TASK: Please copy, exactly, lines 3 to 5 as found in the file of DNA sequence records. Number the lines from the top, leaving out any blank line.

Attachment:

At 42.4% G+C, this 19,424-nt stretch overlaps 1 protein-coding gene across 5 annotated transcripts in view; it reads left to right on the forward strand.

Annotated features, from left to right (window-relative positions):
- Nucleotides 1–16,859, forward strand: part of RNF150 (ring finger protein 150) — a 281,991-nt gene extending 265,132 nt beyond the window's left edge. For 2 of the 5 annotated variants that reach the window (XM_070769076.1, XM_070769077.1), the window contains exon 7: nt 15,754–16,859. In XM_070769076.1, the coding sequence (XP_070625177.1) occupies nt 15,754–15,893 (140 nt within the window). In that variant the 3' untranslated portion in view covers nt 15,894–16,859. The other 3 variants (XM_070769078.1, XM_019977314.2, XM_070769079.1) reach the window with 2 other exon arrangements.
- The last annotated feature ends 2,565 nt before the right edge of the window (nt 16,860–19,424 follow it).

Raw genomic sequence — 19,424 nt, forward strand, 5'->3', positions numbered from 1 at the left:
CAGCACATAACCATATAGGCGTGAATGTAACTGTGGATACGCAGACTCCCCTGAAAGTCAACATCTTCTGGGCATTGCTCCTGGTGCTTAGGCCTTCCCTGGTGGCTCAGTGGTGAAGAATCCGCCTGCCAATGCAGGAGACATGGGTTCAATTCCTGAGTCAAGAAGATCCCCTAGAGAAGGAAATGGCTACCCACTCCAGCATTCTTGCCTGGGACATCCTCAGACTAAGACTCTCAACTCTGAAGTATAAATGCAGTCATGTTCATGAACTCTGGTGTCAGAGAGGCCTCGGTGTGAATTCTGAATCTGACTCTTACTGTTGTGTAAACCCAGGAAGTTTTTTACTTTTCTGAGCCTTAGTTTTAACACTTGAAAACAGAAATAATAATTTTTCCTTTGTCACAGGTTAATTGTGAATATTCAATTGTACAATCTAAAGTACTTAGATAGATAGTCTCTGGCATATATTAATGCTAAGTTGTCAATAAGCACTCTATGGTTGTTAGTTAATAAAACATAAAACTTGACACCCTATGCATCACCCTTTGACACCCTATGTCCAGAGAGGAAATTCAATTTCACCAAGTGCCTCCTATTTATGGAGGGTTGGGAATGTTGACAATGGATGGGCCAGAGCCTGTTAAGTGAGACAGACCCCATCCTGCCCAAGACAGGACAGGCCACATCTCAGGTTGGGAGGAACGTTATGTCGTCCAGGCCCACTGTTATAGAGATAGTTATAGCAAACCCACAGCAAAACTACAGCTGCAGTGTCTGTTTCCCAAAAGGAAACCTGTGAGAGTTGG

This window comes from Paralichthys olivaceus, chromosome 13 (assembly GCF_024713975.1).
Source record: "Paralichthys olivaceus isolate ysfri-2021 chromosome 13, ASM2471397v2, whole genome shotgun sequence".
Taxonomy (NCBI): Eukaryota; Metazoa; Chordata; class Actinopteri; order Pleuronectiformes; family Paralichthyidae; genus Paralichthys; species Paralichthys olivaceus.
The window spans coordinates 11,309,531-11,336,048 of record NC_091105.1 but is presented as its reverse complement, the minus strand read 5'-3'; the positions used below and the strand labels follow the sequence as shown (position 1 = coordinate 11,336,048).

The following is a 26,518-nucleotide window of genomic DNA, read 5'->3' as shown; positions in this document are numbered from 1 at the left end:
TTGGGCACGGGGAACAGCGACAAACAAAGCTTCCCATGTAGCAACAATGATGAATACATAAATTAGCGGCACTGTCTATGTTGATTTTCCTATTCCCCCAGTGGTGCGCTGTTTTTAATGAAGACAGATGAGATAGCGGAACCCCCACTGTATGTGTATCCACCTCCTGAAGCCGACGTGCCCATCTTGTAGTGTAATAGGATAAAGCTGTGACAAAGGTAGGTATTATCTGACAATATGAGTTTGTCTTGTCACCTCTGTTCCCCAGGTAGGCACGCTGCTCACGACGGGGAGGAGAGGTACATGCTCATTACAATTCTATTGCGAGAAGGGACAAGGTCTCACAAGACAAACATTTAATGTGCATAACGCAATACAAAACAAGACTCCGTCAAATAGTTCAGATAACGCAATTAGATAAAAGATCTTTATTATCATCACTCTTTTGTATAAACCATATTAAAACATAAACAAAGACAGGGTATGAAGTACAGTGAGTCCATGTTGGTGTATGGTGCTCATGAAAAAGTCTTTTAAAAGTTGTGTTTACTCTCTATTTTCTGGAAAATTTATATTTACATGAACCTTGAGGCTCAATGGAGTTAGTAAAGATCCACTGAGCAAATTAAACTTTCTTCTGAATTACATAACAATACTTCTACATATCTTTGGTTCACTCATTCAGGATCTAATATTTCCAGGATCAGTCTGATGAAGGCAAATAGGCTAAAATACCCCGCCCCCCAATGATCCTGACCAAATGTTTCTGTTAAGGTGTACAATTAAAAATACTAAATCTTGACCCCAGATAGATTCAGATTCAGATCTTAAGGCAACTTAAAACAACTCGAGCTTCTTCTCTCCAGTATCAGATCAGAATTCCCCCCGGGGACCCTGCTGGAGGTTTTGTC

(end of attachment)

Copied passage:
- Nucleotides 1–16,859, forward strand: part of RNF150 (ring finger protein 150) — a 281,991-nt gene extending 265,132 nt beyond the window's left edge. For 2 of the 5 annotated variants that reach the window (XM_070769076.1, XM_070769077.1), the window contains exon 7: nt 15,754–16,859. In XM_070769076.1, the coding sequence (XP_070625177.1) occupies nt 15,754–15,893 (140 nt within the window). In that variant the 3' untranslated portion in view covers nt 15,894–16,859. The other 3 variants (XM_070769078.1, XM_019977314.2, XM_070769079.1) reach the window with 2 other exon arrangements.
- The last annotated feature ends 2,565 nt before the right edge of the window (nt 16,860–19,424 follow it).

Raw genomic sequence — 19,424 nt, forward strand, 5'->3', positions numbered from 1 at the left: